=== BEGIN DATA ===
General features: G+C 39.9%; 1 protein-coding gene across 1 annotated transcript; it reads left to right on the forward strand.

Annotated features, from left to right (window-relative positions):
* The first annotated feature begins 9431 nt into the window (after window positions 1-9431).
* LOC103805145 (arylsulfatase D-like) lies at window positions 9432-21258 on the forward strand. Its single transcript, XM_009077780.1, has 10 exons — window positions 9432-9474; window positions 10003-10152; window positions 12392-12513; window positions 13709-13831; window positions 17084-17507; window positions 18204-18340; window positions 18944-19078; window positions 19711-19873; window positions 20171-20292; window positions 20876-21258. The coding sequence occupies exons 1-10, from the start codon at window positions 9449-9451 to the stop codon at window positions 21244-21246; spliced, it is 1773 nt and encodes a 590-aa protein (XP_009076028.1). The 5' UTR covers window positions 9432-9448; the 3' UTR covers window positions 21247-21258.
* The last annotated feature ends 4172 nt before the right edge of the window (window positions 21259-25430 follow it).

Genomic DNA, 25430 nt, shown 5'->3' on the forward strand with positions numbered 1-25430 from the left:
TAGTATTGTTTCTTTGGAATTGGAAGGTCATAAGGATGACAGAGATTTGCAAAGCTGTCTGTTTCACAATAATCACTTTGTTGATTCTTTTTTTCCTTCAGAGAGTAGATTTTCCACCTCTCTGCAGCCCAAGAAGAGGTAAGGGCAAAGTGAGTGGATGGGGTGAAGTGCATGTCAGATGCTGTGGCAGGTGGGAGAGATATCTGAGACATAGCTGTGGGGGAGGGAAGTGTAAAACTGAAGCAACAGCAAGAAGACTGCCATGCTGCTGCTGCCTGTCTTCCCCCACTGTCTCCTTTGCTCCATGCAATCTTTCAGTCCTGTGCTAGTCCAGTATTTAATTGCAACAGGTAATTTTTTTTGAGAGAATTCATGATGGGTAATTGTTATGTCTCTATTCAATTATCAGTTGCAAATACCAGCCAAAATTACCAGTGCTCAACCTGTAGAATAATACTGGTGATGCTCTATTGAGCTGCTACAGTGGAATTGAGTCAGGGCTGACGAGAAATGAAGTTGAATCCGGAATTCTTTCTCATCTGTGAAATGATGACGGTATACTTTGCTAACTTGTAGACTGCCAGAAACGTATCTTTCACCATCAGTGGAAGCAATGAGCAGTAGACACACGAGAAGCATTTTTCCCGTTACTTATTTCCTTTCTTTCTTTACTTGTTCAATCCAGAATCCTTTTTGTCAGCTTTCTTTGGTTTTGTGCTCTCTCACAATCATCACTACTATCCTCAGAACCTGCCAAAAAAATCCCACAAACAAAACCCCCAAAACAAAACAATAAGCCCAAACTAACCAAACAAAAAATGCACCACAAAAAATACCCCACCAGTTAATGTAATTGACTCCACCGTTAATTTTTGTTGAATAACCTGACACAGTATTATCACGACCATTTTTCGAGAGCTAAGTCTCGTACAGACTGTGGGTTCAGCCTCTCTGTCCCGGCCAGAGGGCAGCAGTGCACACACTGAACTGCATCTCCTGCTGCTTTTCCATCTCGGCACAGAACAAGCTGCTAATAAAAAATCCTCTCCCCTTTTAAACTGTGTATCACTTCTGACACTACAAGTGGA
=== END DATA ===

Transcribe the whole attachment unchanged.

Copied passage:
General features: G+C 39.9%; 1 protein-coding gene across 1 annotated transcript; it reads left to right on the forward strand.

Annotated features, from left to right (window-relative positions):
* The first annotated feature begins 9431 nt into the window (after window positions 1-9431).
* LOC103805145 (arylsulfatase D-like) lies at window positions 9432-21258 on the forward strand. Its single transcript, XM_009077780.1, has 10 exons — window positions 9432-9474; window positions 10003-10152; window positions 12392-12513; window positions 13709-13831; window positions 17084-17507; window positions 18204-18340; window positions 18944-19078; window positions 19711-19873; window positions 20171-20292; window positions 20876-21258. The coding sequence occupies exons 1-10, from the start codon at window positions 9449-9451 to the stop codon at window positions 21244-21246; spliced, it is 1773 nt and encodes a 590-aa protein (XP_009076028.1). The 5' UTR covers window positions 9432-9448; the 3' UTR covers window positions 21247-21258.
* The last annotated feature ends 4172 nt before the right edge of the window (window positions 21259-25430 follow it).

Genomic DNA, 25430 nt, shown 5'->3' on the forward strand with positions numbered 1-25430 from the left:
TAGTATTGTTTCTTTGGAATTGGAAGGTCATAAGGATGACAGAGATTTGCAAAGCTGTCTGTTTCACAATAATCACTTTGTTGATTCTTTTTTTCCTTCAGAGAGTAGATTTTCCACCTCTCTGCAGCCCAAGAAGAGGTAAGGGCAAAGTGAGTGGATGGGGTGAAGTGCATGTCAGATGCTGTGGCAGGTGGGAGAGATATCTGAGACATAGCTGTGGGGGAGGGAAGTGTAAAACTGAAGCAACAGCAAGAAGACTGCCATGCTGCTGCTGCCTGTCTTCCCCCACTGTCTCCTTTGCTCCATGCAATCTTTCAGTCCTGTGCTAGTCCAGTATTTAATTGCAACAGGTAATTTTTTTTGAGAGAATTCATGATGGGTAATTGTTATGTCTCTATTCAATTATCAGTTGCAAATACCAGCCAAAATTACCAGTGCTCAACCTGTAGAATAATACTGGTGATGCTCTATTGAGCTGCTACAGTGGAATTGAGTCAGGGCTGACGAGAAATGAAGTTGAATCCGGAATTCTTTCTCATCTGTGAAATGATGACGGTATACTTTGCTAACTTGTAGACTGCCAGAAACGTATCTTTCACCATCAGTGGAAGCAATGAGCAGTAGACACACGAGAAGCATTTTTCCCGTTACTTATTTCCTTTCTTTCTTTACTTGTTCAATCCAGAATCCTTTTTGTCAGCTTTCTTTGGTTTTGTGCTCTCTCACAATCATCACTACTATCCTCAGAACCTGCCAAAAAAATCCCACAAACAAAACCCCCAAAACAAAACAATAAGCCCAAACTAACCAAACAAAAAATGCACCACAAAAAATACCCCACCAGTTAATGTAATTGACTCCACCGTTAATTTTTGTTGAATAACCTGACACAGTATTATCACGACCATTTTTCGAGAGCTAAGTCTCGTACAGACTGTGGGTTCAGCCTCTCTGTCCCGGCCAGAGGGCAGCAGTGCACACACTGAACTGCATCTCCTGCTGCTTTTCCATCTCGGCACAGAACAAGCTGCTAATAAAAAATCCTCTCCCCTTTTAAACTGTGTATCACTTCTGACACTACAAGTGGA